Here we finally have the second part of how to prepare handmade Spanish Marinated Olives- Andalusian Style. As it is a natural process, we must “take it easy” and give the olives time to cure well and to absorb all the flavors of the ingredients we chose for the dressing.

Doing this work by ourselves and seeing the effort and time involved, it helps us appreciate the result even more. Basic ingredients such as fennel, garlic and orange become real protagonists in this process. Back to the roots, enjoying the simple things!

Before we continue we recommend you to read the fist part of the process if you haven´t done it yet.

mediterranean handmade pickled olives

The homemade preparation of  marinated olives basically consists of two phases: to sweeten and to marinate.

So, as you could read in the first part, we started picking olives right from the tree, we washed them to remove impurities and we made cuts around them (in case we have decided to do so- if not, we left them as a whole).

Then we put them for 10 days in a clay pot, changing the water every day in order to reduce their bitterness.

Finally, to cure them and to store them longer, we immersed the olives in brine during various days and once they have lost the bitterness, it’s time to dress the ‘aceitunas’.

spanish oregano

So now it’s all about being creative! There are hundreds of traditional recipes passed down from generation to generation and countless unique family recipes for marinating olives, basically depending on the area where the people lived and the seasonings (herbs, vegetables or fruits) they could obtain in their surroundings.

As for us, to prepare our olives with a touch of the south of Spain, we chose Mediterranean and seasonal ingredients: citrus fruits like lemon and orange; garlic and spices we collected- thyme, rosemary, fennel and oregano.

In each of the jars we prepared, we made different compositions to taste the results and nuances. There is a long list of products that could be used for seasoning: bay leaf, onion, red pepper, paprika, cumin, vinegar, mint, clove, etc.

orange spanish pickled olives

The olives are stored in glass or clay jars of the desired size, although when these are smaller it’s somewhat better, because if it goes wrong, not so many olives will be ruined.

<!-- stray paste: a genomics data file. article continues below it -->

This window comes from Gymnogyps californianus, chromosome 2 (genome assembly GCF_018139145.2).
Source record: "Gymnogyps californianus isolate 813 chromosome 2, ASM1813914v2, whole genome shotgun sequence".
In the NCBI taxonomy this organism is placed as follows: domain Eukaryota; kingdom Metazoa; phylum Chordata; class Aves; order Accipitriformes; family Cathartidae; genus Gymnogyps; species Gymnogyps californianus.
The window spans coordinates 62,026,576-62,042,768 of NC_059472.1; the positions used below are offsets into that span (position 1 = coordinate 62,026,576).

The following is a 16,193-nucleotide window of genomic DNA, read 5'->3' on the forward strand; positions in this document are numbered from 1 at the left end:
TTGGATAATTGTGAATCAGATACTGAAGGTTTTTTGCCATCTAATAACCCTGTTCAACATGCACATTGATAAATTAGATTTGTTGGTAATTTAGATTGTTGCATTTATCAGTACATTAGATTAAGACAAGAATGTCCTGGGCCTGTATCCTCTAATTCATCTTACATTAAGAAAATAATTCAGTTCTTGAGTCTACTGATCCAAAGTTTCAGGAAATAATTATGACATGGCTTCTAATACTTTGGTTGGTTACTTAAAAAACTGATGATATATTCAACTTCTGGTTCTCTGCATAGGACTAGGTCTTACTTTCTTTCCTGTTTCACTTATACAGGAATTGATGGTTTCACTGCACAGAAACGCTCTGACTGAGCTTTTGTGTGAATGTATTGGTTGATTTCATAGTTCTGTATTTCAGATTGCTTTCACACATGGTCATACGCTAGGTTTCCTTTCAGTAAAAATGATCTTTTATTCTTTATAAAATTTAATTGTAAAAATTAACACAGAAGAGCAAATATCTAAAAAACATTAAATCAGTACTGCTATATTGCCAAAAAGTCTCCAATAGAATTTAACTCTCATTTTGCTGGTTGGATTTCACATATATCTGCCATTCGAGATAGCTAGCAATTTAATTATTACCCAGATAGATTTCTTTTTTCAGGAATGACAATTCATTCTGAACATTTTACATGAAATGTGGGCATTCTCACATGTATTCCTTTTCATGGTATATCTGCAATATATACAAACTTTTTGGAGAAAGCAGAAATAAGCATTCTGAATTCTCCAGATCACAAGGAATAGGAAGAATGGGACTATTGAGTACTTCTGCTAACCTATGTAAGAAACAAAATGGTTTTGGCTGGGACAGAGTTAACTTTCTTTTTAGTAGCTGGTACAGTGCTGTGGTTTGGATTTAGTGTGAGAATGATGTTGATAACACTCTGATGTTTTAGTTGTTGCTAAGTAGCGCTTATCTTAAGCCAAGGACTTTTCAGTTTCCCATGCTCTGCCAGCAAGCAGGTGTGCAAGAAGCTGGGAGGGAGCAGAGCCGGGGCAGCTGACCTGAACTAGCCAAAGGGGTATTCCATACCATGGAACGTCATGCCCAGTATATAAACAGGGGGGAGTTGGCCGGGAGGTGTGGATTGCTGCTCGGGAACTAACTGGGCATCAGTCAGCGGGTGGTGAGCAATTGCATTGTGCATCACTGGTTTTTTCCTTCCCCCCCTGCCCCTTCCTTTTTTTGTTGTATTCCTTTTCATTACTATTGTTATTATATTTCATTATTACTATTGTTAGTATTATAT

The marination process only requires knowing that the olives and the seasoning must be placed in layers, alternating them and always ending with the dressing. The container is then completely filled with water and if you want to, you can add a little more of salt.

Alternatively, instead of the water, you can fill the container directly with brine, but in this case the salt is used in a lower percentage than previously (approximately 100 to 125 grams of salt per liter of water).

Finally you should pour a little bit of extra virgin olive oil on it, which prevents the olives from getting in contact with air and hence from turning bad.

To avoid the bad fermentation of the product it is important that throughout the process the container is well closed and stored in a cool and, if possible, dark place.

We leave the olives in the dressing at least long enough until they took the flavor of the ingredients we used to marinate them. To do so, we taste them from time to time (5-7 days), depending on the variety, ripeness and if we chose cracked, cut or whole olives, which will determine as well the time they need to be seasoned. Then there’s just left to say- ¡a comer!

We hope you liked our way of preparing Andalusian style marinated olives and that maybe we could encourage you to give it a try. It is a unique experience, not so difficult and for sure they’ll be incredibly tasty since the personal effort adds much value.

Go for it! Good luck and enjoy!!

Andalusian Style Marinated Olives

mediterranean spices

mediterranean herbs

spanish pickled olives

spanish handmade pickled olives

mediterranean handmade pickled olives

Andalusian Style Marinated Olives

spanish pickled olives

spanish herbs

spanish handmade pickled olives

spanish marinated olives